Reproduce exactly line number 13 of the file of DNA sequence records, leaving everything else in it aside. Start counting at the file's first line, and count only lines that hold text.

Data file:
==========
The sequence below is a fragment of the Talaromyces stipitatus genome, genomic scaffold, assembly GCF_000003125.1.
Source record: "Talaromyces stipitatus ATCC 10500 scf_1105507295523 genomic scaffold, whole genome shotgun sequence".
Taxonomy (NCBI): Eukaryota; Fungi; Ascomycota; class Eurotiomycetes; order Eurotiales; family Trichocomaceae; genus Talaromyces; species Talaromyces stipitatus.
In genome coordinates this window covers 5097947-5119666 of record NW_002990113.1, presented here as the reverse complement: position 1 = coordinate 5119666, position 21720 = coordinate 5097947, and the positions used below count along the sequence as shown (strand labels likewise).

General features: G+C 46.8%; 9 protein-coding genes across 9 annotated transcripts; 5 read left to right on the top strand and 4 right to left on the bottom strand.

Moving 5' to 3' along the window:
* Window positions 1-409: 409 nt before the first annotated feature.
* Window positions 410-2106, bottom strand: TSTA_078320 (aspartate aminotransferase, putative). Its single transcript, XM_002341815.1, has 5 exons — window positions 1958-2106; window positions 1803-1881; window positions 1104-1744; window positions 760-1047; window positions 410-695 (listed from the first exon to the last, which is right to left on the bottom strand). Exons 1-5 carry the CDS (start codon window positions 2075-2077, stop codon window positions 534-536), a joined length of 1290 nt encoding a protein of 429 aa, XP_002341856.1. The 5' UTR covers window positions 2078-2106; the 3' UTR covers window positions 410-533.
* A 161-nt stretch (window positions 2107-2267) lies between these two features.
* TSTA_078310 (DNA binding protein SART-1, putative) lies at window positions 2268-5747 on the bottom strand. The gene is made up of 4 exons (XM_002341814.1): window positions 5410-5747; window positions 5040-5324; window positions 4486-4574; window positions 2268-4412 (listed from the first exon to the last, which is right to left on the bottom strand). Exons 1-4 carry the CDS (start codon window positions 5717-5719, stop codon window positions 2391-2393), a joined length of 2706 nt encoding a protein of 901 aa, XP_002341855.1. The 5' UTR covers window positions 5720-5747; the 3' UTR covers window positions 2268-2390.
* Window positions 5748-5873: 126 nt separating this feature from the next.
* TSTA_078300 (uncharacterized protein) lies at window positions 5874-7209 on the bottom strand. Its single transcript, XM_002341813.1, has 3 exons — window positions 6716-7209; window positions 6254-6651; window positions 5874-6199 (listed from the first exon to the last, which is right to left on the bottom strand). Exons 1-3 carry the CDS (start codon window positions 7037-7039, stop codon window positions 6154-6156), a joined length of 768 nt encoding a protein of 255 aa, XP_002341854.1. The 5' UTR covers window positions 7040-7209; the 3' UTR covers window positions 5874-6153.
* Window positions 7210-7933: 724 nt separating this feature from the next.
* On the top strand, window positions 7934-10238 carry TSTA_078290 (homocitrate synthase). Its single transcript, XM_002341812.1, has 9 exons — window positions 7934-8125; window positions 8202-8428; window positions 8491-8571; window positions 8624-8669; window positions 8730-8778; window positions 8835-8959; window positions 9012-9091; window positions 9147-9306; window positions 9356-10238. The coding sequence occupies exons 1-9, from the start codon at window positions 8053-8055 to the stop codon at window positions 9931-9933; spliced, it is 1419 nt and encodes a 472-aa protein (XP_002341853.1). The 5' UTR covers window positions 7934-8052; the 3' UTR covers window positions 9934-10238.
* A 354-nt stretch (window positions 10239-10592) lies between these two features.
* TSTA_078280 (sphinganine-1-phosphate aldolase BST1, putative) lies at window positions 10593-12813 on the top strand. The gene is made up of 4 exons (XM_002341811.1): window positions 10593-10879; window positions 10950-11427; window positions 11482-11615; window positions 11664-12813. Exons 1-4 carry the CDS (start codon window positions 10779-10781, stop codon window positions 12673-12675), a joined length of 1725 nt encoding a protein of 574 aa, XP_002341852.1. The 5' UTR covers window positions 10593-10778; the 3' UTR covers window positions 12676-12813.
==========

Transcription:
* Window positions 7210-7933: 724 nt separating this feature from the next.